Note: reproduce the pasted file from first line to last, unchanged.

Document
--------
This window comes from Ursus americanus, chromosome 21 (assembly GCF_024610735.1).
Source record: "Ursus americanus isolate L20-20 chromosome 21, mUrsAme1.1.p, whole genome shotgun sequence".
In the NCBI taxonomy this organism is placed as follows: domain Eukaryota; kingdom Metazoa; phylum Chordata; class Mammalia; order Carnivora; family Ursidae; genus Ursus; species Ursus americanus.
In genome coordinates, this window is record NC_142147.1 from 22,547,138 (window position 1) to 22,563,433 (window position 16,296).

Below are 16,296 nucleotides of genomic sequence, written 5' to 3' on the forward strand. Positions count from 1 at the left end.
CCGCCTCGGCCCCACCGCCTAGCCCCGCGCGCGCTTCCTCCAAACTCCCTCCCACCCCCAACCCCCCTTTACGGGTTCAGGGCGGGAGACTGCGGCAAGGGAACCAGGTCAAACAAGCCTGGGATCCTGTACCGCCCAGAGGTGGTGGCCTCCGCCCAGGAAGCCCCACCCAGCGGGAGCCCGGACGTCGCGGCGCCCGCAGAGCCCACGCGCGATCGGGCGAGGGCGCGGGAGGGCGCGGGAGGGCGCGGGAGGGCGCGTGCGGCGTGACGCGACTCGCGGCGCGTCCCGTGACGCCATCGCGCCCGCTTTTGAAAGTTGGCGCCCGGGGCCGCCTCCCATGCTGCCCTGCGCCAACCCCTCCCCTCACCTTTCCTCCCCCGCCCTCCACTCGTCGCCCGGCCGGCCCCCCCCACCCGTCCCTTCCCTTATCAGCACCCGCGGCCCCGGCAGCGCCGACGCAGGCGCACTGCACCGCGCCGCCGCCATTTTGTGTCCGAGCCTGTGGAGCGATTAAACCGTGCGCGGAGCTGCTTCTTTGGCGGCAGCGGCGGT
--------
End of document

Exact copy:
This window comes from Ursus americanus, chromosome 21 (assembly GCF_024610735.1).
Source record: "Ursus americanus isolate L20-20 chromosome 21, mUrsAme1.1.p, whole genome shotgun sequence".
In the NCBI taxonomy this organism is placed as follows: domain Eukaryota; kingdom Metazoa; phylum Chordata; class Mammalia; order Carnivora; family Ursidae; genus Ursus; species Ursus americanus.
In genome coordinates, this window is record NC_142147.1 from 22,547,138 (window position 1) to 22,563,433 (window position 16,296).

Below are 16,296 nucleotides of genomic sequence, written 5' to 3' on the forward strand. Positions count from 1 at the left end.
CCGCCTCGGCCCCACCGCCTAGCCCCGCGCGCGCTTCCTCCAAACTCCCTCCCACCCCCAACCCCCCTTTACGGGTTCAGGGCGGGAGACTGCGGCAAGGGAACCAGGTCAAACAAGCCTGGGATCCTGTACCGCCCAGAGGTGGTGGCCTCCGCCCAGGAAGCCCCACCCAGCGGGAGCCCGGACGTCGCGGCGCCCGCAGAGCCCACGCGCGATCGGGCGAGGGCGCGGGAGGGCGCGGGAGGGCGCGGGAGGGCGCGTGCGGCGTGACGCGACTCGCGGCGCGTCCCGTGACGCCATCGCGCCCGCTTTTGAAAGTTGGCGCCCGGGGCCGCCTCCCATGCTGCCCTGCGCCAACCCCTCCCCTCACCTTTCCTCCCCCGCCCTCCACTCGTCGCCCGGCCGGCCCCCCCCACCCGTCCCTTCCCTTATCAGCACCCGCGGCCCCGGCAGCGCCGACGCAGGCGCACTGCACCGCGCCGCCGCCATTTTGTGTCCGAGCCTGTGGAGCGATTAAACCGTGCGCGGAGCTGCTTCTTTGGCGGCAGCGGCGGT